METAIRIE, La. (AP) — Sean Payton took a seat in front of a microphone and paused while a swarm of photographers converged, the sound of the shutters fluttering for several seconds. “Are we done?” he asked with an impatient stare, largely silencing the cameras.
On the eve of his first training camp in two years, the New Orleans Saints' coach was ready to talk football.
And after an unwanted year away because of his bounty suspension, Payton also appears ready to get back to a particular aspect of coaching in which he made his name: calling offensive plays.
Payton relinquished play-calling duties when he broke his leg in the sixth game of the 2011 season. Offensive coordinator Pete Carmichael assumed that role for the rest of 2011 and all of 2012.
Payton said Carmichael was “outstanding” as a play-caller. Indeed, with Carmichael calling plays for the last 10-plus games of 2011, Drew Brees and the offense set NFL records, including yards passing for a quarterback at 5,476 and total net yards at 7,474.
Even last season, when the Saints languished to a 7-9 season and missed the playoffs for the first time since 2008, the offense was second in the NFL in yards per game at nearly 411.
But in his year away from coaching, Payton had a chance to reflect on some of the things he missed most, and play-calling was one of them.
“It's something I enjoy doing,” Payton said. “It's just a matter of getting back up to speed and getting familiar with all the elements of it.”
Brees has had a tight relationship with Carmichael ever since the two were together in San Diego. They've been together a decade now and Brees said he would have complete faith in Carmichael or Payton as play-callers.
Still, Brees appreciated the significance of Payton's decision to take a more hands-on approach in a number of areas after watching from afar as the club struggled in his absence.
“I thought Pete Carmichael did a phenomenal job,” Brees said, but added, “I love the fact that Sean is back and he's taking the reins and he's going to be the voice in my ear.”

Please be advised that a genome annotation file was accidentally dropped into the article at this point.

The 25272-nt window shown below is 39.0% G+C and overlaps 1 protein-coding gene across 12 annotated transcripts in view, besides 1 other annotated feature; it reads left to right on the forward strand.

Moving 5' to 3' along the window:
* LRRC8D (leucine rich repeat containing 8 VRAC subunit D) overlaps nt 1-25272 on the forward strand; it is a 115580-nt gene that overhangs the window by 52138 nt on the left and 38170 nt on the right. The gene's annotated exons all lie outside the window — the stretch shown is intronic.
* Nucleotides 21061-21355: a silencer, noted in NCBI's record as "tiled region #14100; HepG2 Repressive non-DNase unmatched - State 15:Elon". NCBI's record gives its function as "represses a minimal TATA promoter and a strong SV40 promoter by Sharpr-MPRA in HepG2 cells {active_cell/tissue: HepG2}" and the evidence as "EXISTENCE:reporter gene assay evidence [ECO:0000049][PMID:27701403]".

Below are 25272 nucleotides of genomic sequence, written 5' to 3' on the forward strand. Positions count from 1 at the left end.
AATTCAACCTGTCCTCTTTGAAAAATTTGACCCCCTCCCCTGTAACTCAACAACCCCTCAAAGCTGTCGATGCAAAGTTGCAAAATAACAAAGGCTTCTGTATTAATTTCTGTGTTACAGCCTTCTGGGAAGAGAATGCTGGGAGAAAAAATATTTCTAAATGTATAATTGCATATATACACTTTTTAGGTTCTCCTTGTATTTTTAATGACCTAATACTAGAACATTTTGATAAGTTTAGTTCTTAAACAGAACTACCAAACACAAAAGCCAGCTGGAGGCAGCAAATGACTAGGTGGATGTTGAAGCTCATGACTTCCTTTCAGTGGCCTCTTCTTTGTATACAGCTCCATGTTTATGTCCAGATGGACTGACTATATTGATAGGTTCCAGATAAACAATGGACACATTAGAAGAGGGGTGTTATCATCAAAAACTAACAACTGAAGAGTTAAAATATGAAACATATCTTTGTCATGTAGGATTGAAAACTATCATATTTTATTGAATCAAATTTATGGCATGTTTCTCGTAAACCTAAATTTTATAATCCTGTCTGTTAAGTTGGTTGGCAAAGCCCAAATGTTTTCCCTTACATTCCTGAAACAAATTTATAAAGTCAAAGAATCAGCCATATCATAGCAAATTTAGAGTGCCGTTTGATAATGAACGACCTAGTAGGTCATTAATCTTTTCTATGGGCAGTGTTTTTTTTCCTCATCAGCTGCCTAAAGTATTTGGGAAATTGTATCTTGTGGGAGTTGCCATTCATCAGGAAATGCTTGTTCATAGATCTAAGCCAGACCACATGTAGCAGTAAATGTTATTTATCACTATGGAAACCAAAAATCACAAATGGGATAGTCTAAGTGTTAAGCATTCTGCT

For general manager Mickey Loomis, seeing Payton and Brees working closely again “just feels normal, and it feels good.”
“It's probably a little fresher excitement than it would be ordinarily because of what happened a year ago,” Loomis added. “We are all a little bit more focused than we would have been otherwise.”
Brees said Payton also was more creative in his approach to the conditioning test players took on reporting day. He said it resembled more of the CrossFit routine the 49-year-old Payton himself began during his time away, resulting in a coach that looks his most svelte since arriving in the Big Easy in 2006.
Brees said that while the conditioning test previously consisted mostly of wind sprints, this year it was a combination of running, weight training and body-weight exercises such as pushups, which left players feeling as if they'd been through “a 10-minute wrestling match.”
“It was challenging for all,” Brees said. “It becomes very evident as to who was doing a great job staying in shape.”
Brees is heading into his 13th NFL season, having been through his last seven seasons in New Orleans without a major injury. How healthy he stays this year could depend on how good the Saints' new left tackle is.
Payton made it sound like he is not yet settled on a starter to replace Jermon Bushrod, a four-year starter who left in free agency for Chicago. The front-runner appears to be 2010 second-round draft choice Charles Brown, with free-agent pickup Jason Smith and third-round draft choice Terron Armstead also in the mix.
“Each player has certain strengths,” Payton said, adding that he will need to see how each handles more full-contact practices and preseason games. “I'm anxious to see how those guys play.”
Brees said he felt Brown performed well when filling in last season for Zach Strief at right tackle, but Payton has expressed concerns about Brown's recurring injuries.
“Hopefully his health can be something that doesn't affect how he plays,” Payton said. “This is a big season for him and an important training camp, and I'm looking forward to seeing how he responds.”
Meanwhile, Payton said he expects five players to open camp on the physically unable to perform (PUP) list, though all except outside linebacker Victor Butler, who tore knee ligaments during offseason training, have injuries which could heal before the regular season.
The other four are safety Roman Harper (sports hernia), cornerback Patrick Robinson (knee), receiver Marques Colston (foot) and receiver Kenny Stills (wrist). Payton said Robinson will be evaluated on a weekly basis, while Harper, Stills and Colston will be monitored day-by-day.
Players who remain on the PUP list at the start of the regular season must sit out six weeks before playing.